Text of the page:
Parliament

Gordon Campbell | Parliament TV | Parliament Today | Video | Questions Of the Day | Search

 

Progress Being Made On New Zealand Health Strategy

Health Minister Annette King today tabled the first annual report outlining progress on the implementation of the New Zealand Health Strategy.

"My report notes the many plans and initiatives that are in place to improve the health of New Zealanders but also acknowledges that there are many areas for improvement."

The New Zealand Health Strategy has 61 population health objectives, and the report focuses on the progress made in implementing 13 of them. These are: smoking, nutrition, obesity, physical activity, suicide, alcohol and other drug use, cancer, cardiovascular disease, diabetes, oral health, interpersonal violence, severe mental illness, and child health care services.

The report, Implementing the New Zealand Health Strategy 2001, also looks at improved service priorities in public health, primary health care, waiting times for elective services in public hospitals, improved responsiveness of mental health services, and services for people in rural areas. Attention is also given to progress in reducing inequalities, particularly in relation to Maori and Pacific people, and those in lower socio-economic groups.

The release of toolkits providing practical advice for District Health Boards and others; the value of the nicotine replacement and Quitline programmes; and the growing level of support by GPs for the Green Prescription Scheme were among the developments highlighted.

Other achievements include the expansion of child and youth mental health services; the pilot programmes being run in Northland to develop and implement strategies to reduce alcohol-related harm in Maori communities; and the availability of free annual checks for people with diabetes.

Mrs King noted that concern remains about the high prevalence of tobacco use for Maori and for Pacific peoples, against an overall reduction in cigarette consumption; the need for comprehensive suicide prevention action across a range of government and community sectors and the increasing prevalence of type 2 diabetes.

"Providing a high-quality health service always involves trade-offs between an unlimited demand for services and our limited resources.

"If we can focus on priority requirements we are more likely to make progress in the areas where we will see the most benefits. I have asked District Health Boards to focus on seven priorities in the New Zealand Health Strategy over the next 18 months."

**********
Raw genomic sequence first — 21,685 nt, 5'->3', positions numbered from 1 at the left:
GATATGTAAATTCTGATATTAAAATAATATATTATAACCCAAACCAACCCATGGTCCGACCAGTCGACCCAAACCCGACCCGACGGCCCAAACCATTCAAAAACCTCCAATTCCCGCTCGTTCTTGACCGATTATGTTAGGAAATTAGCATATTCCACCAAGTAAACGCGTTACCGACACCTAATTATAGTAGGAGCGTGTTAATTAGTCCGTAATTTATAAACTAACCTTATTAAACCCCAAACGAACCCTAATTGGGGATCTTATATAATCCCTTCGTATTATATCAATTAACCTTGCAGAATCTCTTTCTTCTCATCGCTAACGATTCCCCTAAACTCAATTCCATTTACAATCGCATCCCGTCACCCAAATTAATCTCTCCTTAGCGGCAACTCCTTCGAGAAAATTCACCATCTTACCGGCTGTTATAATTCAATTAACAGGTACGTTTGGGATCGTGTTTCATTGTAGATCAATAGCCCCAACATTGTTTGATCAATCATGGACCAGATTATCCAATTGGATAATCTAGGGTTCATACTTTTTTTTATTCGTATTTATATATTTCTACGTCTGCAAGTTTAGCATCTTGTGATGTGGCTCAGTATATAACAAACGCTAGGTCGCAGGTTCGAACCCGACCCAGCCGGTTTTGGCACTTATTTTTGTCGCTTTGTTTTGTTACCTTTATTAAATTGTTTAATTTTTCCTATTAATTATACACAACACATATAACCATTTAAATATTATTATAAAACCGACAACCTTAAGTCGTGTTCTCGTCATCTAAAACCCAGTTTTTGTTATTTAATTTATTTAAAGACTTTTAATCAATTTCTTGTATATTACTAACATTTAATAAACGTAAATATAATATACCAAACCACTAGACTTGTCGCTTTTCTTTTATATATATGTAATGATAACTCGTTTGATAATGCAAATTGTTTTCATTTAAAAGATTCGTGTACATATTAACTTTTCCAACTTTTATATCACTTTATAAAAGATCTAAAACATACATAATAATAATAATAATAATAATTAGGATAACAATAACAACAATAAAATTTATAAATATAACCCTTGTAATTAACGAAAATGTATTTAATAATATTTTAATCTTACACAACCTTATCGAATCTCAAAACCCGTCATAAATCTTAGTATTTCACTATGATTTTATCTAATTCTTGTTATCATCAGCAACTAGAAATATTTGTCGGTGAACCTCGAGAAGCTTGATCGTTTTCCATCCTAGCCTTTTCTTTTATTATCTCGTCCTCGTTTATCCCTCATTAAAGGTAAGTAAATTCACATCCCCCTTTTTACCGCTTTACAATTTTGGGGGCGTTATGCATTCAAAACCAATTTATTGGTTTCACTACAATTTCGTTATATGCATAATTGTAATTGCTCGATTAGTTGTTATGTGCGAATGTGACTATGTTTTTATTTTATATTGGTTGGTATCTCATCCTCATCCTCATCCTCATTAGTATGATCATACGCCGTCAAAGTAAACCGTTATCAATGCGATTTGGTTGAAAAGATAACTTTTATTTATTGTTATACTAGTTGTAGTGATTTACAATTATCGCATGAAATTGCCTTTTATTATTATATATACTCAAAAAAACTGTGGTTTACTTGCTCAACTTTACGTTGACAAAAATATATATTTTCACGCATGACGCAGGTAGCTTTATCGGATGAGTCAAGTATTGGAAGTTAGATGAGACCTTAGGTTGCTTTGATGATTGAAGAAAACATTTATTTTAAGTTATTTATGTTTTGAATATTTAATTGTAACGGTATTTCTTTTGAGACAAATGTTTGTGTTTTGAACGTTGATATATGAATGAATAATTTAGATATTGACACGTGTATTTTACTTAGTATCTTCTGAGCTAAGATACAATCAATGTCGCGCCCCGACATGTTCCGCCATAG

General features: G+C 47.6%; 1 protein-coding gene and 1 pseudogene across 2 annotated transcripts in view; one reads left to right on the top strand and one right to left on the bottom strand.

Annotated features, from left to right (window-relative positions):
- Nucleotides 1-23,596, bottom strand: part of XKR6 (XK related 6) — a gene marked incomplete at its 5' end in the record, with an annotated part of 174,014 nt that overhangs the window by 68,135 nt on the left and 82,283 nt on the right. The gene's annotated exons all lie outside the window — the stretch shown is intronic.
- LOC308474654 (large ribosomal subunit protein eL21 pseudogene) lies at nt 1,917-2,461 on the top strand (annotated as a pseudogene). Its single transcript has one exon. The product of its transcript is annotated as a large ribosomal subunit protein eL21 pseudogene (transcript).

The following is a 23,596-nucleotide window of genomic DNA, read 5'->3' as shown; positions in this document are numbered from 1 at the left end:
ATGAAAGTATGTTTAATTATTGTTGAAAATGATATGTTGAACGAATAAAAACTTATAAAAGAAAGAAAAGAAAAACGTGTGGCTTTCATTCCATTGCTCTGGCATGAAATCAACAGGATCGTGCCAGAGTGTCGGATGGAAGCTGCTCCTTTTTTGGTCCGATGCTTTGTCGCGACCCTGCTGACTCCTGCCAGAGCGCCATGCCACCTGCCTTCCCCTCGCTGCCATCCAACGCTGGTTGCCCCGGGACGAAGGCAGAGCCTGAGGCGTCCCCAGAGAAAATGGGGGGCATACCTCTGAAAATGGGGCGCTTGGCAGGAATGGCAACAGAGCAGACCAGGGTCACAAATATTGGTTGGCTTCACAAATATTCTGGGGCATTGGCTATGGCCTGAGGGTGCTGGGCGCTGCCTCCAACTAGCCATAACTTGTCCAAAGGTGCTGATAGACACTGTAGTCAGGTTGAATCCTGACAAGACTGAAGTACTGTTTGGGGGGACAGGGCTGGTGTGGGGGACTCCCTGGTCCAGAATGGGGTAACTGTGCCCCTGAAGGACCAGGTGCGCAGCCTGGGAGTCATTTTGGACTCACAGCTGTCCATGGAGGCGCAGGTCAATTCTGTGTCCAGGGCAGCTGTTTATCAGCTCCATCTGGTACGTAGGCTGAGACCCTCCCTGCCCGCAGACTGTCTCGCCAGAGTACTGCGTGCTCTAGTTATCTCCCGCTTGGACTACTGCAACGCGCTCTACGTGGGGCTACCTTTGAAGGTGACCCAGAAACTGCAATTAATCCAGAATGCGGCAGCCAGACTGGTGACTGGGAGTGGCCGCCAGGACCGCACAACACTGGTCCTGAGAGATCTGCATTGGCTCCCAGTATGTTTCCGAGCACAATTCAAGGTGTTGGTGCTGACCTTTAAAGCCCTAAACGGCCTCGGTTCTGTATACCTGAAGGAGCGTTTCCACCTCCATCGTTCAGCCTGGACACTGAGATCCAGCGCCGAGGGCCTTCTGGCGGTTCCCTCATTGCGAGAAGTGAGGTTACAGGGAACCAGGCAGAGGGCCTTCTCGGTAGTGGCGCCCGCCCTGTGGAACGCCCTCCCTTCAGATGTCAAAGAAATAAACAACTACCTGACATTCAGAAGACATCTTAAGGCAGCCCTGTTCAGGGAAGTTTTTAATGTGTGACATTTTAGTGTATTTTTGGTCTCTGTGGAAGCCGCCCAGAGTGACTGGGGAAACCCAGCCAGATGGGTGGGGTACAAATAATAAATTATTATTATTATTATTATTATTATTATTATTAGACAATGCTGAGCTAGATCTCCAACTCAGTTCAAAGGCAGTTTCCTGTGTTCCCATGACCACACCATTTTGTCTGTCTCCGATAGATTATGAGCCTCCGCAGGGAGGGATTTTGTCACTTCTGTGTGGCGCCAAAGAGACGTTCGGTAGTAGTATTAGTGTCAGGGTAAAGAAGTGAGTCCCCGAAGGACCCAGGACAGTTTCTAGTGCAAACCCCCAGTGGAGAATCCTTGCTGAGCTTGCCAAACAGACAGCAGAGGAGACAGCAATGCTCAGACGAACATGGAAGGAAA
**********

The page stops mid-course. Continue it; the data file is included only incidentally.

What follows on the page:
These priorities are the implementation of the Maori Health Strategy, Primary Health Care Strategy, elective services policy, New Zealand Disability Strategy and the Mental Health Blueprint as well as addressing diabetes and reducing inequalities.

The report does not cover a full year because District Health Boards only got underway during the year. Some initiatives are included that have been under way for some time and are having an impact on the priority population health objectives. The report also provides a framework for reporting in 2002 and subsequent years.

Under the Public Health & Disability Act 2000, the Minister is required to table a report on the progress towards implementation of the New Zealand Health Strategy in the House by the end of each year.

A full copy of Implementing the New Zealand Health Strategy 2001 is available on the Ministry of Health’s website www.moh.govt.nz


Ends

© Scoop Media

 
 
 
Parliament Headlines | Politics Headlines | Regional Headlines

Charlotte Graham: Empowering Communities To Act In A Disaster

The year of record-breaking natural disasters means that in the US, as in New Zealand, there’s a conversation happening about how best to run the emergency management sector and what philosophies best engage and protect communities in the event of a crisis.

How much of the responsibility for a community’s safety in a natural disaster is the Government’s, and how much can be left up to the community themselves? And how do we ensure none of our most vulnerable residents are left behind? More>>

 

CPAG Report: The Further Fraying Of The Welfare Safety Net

New Zealand’s welfare system has undergone a major transformation during the past three decades. This process has seriously thwarted the original intent of the system, which was to provide a decent standard of living for all New Zealanders in times of need... More>>

ALSO:

Signage, Rumble Strips, Barriers: Boost For State Highway Road Safety

Boost for road safety this summer Associate Transport Minister Julie Anne Genter today announced a short term boost in road safety funding this summer and signalled a renewed focus from the Government on introducing safer speed limits. More>>

ALSO:

Risks & Adaptation: Cheaper To Cut Emissions Than Deal With Climate Change

The cost of climate change to New Zealand is still unknown, but a group of experts tasked with plugging the country's information gaps says it will likely be significant and it would be cheaper to cut greenhouse emissions than simply adapting to those changes. More>>

ALSO:

BPS HYEFU WYSIWYG: Labour's Budget Plans, Families Package

“Today we are announcing the full details of the Government’s Families Package. This is paid for by rejecting National’s tax cuts and instead targeting spending at those who need it most. It will lift 88,000 children out of poverty by 2021." More>>

ALSO:

 
 
 
 
 

LATEST HEADLINES

  • PARLIAMENT
  • POLITICS
  • REGIONAL
 
 

Featured InfoPages